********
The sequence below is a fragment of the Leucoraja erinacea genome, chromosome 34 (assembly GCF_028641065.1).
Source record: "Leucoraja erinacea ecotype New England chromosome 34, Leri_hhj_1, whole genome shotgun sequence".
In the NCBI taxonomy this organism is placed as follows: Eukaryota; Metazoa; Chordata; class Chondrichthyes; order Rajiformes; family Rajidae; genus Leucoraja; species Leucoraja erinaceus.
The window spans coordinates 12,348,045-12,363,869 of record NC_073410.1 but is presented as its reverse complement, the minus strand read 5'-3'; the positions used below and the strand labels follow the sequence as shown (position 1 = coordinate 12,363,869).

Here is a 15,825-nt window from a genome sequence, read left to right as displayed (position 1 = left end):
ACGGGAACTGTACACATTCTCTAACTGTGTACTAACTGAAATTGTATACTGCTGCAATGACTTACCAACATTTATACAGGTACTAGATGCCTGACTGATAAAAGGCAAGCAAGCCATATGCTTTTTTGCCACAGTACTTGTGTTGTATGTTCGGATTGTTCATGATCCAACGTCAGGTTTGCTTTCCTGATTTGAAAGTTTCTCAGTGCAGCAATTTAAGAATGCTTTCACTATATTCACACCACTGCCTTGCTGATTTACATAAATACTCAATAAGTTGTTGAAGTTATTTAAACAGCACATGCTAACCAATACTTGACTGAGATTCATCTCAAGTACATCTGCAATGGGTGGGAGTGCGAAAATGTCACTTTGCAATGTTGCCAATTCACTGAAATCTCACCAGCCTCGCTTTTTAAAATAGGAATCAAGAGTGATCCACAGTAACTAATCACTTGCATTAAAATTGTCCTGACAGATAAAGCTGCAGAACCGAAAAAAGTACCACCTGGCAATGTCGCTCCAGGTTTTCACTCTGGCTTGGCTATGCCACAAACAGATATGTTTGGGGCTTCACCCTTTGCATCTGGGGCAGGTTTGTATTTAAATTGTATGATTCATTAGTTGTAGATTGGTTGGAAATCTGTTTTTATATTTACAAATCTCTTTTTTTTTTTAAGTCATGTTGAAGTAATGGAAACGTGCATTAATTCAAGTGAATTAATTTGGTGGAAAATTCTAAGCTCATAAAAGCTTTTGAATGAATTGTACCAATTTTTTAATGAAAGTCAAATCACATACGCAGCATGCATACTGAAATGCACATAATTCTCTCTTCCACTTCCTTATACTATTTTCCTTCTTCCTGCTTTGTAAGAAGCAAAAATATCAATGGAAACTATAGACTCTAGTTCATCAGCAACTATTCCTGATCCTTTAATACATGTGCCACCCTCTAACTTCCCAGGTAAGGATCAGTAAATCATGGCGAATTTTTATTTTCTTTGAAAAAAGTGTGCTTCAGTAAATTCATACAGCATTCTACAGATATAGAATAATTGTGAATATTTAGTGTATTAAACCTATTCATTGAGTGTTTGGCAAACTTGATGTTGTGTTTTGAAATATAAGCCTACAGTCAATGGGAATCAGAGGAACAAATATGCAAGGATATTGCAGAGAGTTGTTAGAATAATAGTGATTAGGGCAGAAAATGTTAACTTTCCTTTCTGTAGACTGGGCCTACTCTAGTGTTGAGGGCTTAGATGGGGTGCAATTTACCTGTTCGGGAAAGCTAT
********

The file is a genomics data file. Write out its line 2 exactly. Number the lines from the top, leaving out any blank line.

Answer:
Source record: "Leucoraja erinacea ecotype New England chromosome 34, Leri_hhj_1, whole genome shotgun sequence".